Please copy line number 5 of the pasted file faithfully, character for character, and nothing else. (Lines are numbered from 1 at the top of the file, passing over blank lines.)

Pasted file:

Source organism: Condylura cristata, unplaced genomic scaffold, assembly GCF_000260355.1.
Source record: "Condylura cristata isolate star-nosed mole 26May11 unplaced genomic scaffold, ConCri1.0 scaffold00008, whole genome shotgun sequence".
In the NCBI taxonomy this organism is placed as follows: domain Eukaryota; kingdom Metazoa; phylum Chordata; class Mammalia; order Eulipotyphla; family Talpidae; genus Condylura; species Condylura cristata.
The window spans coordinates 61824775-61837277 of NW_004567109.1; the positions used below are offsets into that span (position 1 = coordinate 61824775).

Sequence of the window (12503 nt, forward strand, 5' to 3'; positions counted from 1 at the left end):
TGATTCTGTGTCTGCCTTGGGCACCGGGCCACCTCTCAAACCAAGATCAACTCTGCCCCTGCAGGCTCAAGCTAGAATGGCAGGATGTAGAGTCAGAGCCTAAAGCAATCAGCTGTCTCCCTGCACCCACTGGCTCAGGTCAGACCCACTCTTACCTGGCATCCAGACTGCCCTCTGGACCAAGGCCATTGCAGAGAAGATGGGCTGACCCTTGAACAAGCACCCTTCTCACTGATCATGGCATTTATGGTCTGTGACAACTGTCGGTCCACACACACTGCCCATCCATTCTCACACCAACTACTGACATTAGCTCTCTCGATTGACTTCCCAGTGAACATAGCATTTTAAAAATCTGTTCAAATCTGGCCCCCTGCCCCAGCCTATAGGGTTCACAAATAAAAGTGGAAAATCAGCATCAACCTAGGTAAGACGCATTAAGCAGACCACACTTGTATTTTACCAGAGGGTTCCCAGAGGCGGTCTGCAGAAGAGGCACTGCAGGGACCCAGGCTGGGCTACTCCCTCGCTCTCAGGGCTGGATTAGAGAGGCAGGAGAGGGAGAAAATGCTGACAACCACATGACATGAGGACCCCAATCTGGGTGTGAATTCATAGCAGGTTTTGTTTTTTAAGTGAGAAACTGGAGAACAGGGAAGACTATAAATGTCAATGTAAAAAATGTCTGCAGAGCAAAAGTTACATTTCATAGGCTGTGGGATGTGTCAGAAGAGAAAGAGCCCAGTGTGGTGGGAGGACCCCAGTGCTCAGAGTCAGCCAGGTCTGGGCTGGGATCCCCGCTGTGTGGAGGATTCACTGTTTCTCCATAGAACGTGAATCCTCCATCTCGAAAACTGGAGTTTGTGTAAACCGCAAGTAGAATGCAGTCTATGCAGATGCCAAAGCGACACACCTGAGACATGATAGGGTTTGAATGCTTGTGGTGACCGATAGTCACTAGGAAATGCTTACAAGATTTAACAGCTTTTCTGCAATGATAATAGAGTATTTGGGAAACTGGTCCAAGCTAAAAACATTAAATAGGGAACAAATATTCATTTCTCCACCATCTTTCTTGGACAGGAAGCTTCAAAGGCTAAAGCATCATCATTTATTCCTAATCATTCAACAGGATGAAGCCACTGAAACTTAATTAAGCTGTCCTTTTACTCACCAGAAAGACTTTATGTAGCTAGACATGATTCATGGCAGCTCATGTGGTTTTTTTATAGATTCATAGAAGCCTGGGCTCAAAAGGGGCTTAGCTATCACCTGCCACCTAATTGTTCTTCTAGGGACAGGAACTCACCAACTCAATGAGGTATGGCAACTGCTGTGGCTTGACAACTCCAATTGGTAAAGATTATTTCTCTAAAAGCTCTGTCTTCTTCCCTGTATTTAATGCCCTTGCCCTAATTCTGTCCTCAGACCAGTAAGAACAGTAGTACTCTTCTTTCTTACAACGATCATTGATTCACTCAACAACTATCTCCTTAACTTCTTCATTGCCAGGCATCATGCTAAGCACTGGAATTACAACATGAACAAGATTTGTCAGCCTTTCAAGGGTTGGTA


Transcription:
Sequence of the window (12503 nt, forward strand, 5' to 3'; positions counted from 1 at the left end):